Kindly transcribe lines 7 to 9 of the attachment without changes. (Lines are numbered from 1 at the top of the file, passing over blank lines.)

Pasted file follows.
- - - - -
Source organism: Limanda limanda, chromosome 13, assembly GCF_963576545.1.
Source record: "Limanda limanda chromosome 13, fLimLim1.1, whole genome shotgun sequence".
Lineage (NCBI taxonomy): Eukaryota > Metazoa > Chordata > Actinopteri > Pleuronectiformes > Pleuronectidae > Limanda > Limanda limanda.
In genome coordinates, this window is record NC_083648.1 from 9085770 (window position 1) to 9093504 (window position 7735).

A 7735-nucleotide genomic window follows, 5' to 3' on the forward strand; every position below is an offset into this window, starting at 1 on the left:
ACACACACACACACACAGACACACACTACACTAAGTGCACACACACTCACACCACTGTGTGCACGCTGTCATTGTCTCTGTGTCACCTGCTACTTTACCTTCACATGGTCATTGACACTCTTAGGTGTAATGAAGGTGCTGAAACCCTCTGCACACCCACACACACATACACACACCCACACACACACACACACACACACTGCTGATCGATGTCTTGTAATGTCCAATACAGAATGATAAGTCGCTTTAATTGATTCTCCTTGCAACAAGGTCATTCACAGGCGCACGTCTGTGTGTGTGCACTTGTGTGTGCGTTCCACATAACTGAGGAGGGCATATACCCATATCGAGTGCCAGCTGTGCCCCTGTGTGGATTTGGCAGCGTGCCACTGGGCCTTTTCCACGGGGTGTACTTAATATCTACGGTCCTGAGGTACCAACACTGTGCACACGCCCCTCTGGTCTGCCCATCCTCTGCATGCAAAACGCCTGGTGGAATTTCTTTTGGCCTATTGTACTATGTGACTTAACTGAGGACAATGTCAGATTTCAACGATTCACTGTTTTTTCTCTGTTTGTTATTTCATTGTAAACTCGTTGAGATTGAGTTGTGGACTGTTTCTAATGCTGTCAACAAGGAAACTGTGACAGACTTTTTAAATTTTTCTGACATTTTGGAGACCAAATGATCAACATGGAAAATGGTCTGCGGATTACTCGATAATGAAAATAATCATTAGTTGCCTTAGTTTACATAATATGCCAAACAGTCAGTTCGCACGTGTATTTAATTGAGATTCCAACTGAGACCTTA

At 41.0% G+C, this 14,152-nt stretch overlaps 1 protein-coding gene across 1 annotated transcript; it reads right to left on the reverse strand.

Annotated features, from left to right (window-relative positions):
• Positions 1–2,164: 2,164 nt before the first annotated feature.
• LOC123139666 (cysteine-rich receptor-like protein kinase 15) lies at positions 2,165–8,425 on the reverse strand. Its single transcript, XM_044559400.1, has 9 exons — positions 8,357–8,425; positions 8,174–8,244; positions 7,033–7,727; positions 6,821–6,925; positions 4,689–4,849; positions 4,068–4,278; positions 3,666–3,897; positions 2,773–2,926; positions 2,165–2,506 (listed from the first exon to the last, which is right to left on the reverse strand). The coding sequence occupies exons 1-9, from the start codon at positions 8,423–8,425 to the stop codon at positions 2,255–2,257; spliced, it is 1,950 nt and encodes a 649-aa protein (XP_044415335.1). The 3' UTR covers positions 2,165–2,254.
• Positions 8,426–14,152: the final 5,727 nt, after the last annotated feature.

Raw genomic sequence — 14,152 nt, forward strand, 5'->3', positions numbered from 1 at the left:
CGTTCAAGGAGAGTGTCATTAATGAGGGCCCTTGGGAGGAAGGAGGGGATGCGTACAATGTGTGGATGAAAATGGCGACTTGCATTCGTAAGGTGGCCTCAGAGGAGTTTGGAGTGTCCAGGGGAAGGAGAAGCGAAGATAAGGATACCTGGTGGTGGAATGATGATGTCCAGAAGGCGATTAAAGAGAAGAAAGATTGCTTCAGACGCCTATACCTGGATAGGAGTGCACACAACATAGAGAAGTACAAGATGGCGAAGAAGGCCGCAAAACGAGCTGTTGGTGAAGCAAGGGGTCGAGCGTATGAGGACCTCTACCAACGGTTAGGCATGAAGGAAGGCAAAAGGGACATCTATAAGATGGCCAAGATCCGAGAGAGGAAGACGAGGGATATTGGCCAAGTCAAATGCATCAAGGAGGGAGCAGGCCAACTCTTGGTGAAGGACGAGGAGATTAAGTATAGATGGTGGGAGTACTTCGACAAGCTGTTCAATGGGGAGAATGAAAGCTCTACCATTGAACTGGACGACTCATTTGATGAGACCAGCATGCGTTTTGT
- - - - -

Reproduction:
At 41.0% G+C, this 14,152-nt stretch overlaps 1 protein-coding gene across 1 annotated transcript; it reads right to left on the reverse strand.

Annotated features, from left to right (window-relative positions):
• Positions 1–2,164: 2,164 nt before the first annotated feature.